In her room on Saint Joseph’s, Flo would often stay up until 2 a.m. trying to finish her prayers. For a while, she had run a fever, suffered from diarrhea, and kept coughing, but her symptoms didn’t last long. Surrounded by statues of Jesus and Mary, beneath pictures of her six kids, 23 grandchildren, and 12 great-grandchildren, Flo prayed for courage, for the health of the staff, for everybody who was sick in the home. She especially prayed for Karen, her friend from the dining hall. “I was really worried about her. We have different things wrong with us,” Flo told me this week, her voice quiet over the phone. For weeks, she didn’t have much information about how her neighbors were doing, even those who lived just feet away. After a month of separation, toward the end of April, Flo finally left a couple of messages on Karen’s phone.
Since then, the two women have spoken just once, mostly about nothing. They aren’t afraid of death, but they don’t want to talk much about it. Karen told me that she didn’t ask Flo about the coronavirus outbreak, because she was scared she’d start crying. Flo didn’t ask Karen about it either. “Maybe a part of me didn’t want to know,” Flo said.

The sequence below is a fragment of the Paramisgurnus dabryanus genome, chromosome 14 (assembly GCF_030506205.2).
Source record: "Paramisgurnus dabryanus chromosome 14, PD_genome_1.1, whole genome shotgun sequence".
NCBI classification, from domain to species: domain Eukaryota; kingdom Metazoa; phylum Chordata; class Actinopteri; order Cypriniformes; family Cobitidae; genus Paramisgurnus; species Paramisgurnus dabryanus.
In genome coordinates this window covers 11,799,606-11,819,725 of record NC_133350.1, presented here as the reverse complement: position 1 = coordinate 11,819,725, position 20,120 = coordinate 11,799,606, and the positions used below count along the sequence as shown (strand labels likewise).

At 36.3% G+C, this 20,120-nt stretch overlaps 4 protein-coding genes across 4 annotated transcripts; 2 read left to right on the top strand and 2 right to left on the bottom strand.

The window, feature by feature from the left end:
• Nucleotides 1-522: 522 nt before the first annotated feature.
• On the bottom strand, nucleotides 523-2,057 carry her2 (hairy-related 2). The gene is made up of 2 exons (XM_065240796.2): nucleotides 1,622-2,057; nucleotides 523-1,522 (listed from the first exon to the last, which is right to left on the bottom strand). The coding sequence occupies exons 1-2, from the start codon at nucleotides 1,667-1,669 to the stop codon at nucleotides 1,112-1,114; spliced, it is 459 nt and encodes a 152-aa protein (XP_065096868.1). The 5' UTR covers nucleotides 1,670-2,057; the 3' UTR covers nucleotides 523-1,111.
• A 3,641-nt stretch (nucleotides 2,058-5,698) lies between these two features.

Karen constantly imagines what it will be like to return to the dining hall when the outbreak is over. Her table, like so many others, will be a little emptier: Pat, who was 87, is among the residents who have died. There was no memorial service where the women could say goodbye to their friend. Pat’s son, a priest in a Delaware beach town, was not even able to celebrate Mass at her funeral.
Both Flo and Karen are lifelong Catholics, and they believe firmly in the promise of Christianity. “When you’re people of faith, heaven is not a scary place,” Karen said. “It’s a place you’re looking forward to, that you’ve been working for all your life.” The residents encourage one another. They’re ready to go home, she said. “Just maybe not today.”
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